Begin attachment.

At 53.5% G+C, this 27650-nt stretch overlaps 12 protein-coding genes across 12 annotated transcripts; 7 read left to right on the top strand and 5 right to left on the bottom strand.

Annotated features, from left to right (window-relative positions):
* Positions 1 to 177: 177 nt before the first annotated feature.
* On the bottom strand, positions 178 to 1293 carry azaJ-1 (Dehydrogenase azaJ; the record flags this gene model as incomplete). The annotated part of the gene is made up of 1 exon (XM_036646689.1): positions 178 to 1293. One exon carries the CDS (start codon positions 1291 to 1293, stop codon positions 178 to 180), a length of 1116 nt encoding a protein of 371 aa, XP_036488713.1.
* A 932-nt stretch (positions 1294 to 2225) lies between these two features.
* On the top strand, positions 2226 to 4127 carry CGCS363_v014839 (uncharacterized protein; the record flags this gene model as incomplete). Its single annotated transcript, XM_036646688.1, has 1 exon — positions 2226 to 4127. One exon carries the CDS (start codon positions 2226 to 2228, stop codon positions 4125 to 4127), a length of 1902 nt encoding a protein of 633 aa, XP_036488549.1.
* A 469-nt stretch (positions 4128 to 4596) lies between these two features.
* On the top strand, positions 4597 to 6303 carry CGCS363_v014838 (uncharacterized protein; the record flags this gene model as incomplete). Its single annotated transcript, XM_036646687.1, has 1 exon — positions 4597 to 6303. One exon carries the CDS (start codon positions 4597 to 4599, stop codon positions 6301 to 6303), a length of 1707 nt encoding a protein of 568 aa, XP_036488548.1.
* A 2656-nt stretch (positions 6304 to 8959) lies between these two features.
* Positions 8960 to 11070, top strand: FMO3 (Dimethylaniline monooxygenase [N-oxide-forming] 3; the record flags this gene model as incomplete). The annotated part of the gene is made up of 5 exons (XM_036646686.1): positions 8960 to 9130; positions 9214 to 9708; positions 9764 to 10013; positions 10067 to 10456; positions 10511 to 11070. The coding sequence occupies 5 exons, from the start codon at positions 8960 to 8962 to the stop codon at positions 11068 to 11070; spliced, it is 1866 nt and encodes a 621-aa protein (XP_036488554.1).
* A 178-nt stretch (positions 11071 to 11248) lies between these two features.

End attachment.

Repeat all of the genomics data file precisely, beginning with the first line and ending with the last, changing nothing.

At 53.5% G+C, this 27650-nt stretch overlaps 12 protein-coding genes across 12 annotated transcripts; 7 read left to right on the top strand and 5 right to left on the bottom strand.

Annotated features, from left to right (window-relative positions):
* Positions 1 to 177: 177 nt before the first annotated feature.
* On the bottom strand, positions 178 to 1293 carry azaJ-1 (Dehydrogenase azaJ; the record flags this gene model as incomplete). The annotated part of the gene is made up of 1 exon (XM_036646689.1): positions 178 to 1293. One exon carries the CDS (start codon positions 1291 to 1293, stop codon positions 178 to 180), a length of 1116 nt encoding a protein of 371 aa, XP_036488713.1.
* A 932-nt stretch (positions 1294 to 2225) lies between these two features.
* On the top strand, positions 2226 to 4127 carry CGCS363_v014839 (uncharacterized protein; the record flags this gene model as incomplete). Its single annotated transcript, XM_036646688.1, has 1 exon — positions 2226 to 4127. One exon carries the CDS (start codon positions 2226 to 2228, stop codon positions 4125 to 4127), a length of 1902 nt encoding a protein of 633 aa, XP_036488549.1.
* A 469-nt stretch (positions 4128 to 4596) lies between these two features.
* On the top strand, positions 4597 to 6303 carry CGCS363_v014838 (uncharacterized protein; the record flags this gene model as incomplete). Its single annotated transcript, XM_036646687.1, has 1 exon — positions 4597 to 6303. One exon carries the CDS (start codon positions 4597 to 4599, stop codon positions 6301 to 6303), a length of 1707 nt encoding a protein of 568 aa, XP_036488548.1.
* A 2656-nt stretch (positions 6304 to 8959) lies between these two features.
* Positions 8960 to 11070, top strand: FMO3 (Dimethylaniline monooxygenase [N-oxide-forming] 3; the record flags this gene model as incomplete). The annotated part of the gene is made up of 5 exons (XM_036646686.1): positions 8960 to 9130; positions 9214 to 9708; positions 9764 to 10013; positions 10067 to 10456; positions 10511 to 11070. The coding sequence occupies 5 exons, from the start codon at positions 8960 to 8962 to the stop codon at positions 11068 to 11070; spliced, it is 1866 nt and encodes a 621-aa protein (XP_036488554.1).
* A 178-nt stretch (positions 11071 to 11248) lies between these two features.